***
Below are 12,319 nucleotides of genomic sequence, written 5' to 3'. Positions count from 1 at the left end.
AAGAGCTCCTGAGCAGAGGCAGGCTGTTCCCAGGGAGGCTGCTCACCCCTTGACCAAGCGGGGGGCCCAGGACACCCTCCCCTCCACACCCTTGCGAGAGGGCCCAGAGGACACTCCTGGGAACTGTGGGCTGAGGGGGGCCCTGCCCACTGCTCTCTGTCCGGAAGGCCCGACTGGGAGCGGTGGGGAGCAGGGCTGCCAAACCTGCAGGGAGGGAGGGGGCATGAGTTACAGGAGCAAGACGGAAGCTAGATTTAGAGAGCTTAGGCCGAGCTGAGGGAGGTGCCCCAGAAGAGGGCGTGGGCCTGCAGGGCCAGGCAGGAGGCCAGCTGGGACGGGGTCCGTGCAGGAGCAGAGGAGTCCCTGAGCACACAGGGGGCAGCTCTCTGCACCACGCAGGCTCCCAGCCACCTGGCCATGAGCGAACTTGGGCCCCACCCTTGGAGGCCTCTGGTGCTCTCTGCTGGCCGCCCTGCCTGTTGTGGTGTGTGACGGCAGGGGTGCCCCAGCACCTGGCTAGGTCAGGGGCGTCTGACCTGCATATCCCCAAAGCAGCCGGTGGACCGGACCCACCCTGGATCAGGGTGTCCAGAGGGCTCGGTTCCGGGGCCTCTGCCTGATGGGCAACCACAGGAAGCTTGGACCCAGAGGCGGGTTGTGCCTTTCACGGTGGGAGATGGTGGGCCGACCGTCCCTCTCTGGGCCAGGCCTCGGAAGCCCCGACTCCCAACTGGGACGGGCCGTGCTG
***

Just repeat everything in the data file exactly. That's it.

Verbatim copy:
Below are 12,319 nucleotides of genomic sequence, written 5' to 3'. Positions count from 1 at the left end.
AAGAGCTCCTGAGCAGAGGCAGGCTGTTCCCAGGGAGGCTGCTCACCCCTTGACCAAGCGGGGGGCCCAGGACACCCTCCCCTCCACACCCTTGCGAGAGGGCCCAGAGGACACTCCTGGGAACTGTGGGCTGAGGGGGGCCCTGCCCACTGCTCTCTGTCCGGAAGGCCCGACTGGGAGCGGTGGGGAGCAGGGCTGCCAAACCTGCAGGGAGGGAGGGGGCATGAGTTACAGGAGCAAGACGGAAGCTAGATTTAGAGAGCTTAGGCCGAGCTGAGGGAGGTGCCCCAGAAGAGGGCGTGGGCCTGCAGGGCCAGGCAGGAGGCCAGCTGGGACGGGGTCCGTGCAGGAGCAGAGGAGTCCCTGAGCACACAGGGGGCAGCTCTCTGCACCACGCAGGCTCCCAGCCACCTGGCCATGAGCGAACTTGGGCCCCACCCTTGGAGGCCTCTGGTGCTCTCTGCTGGCCGCCCTGCCTGTTGTGGTGTGTGACGGCAGGGGTGCCCCAGCACCTGGCTAGGTCAGGGGCGTCTGACCTGCATATCCCCAAAGCAGCCGGTGGACCGGACCCACCCTGGATCAGGGTGTCCAGAGGGCTCGGTTCCGGGGCCTCTGCCTGATGGGCAACCACAGGAAGCTTGGACCCAGAGGCGGGTTGTGCCTTTCACGGTGGGAGATGGTGGGCCGACCGTCCCTCTCTGGGCCAGGCCTCGGAAGCCCCGACTCCCAACTGGGACGGGCCGTGCTG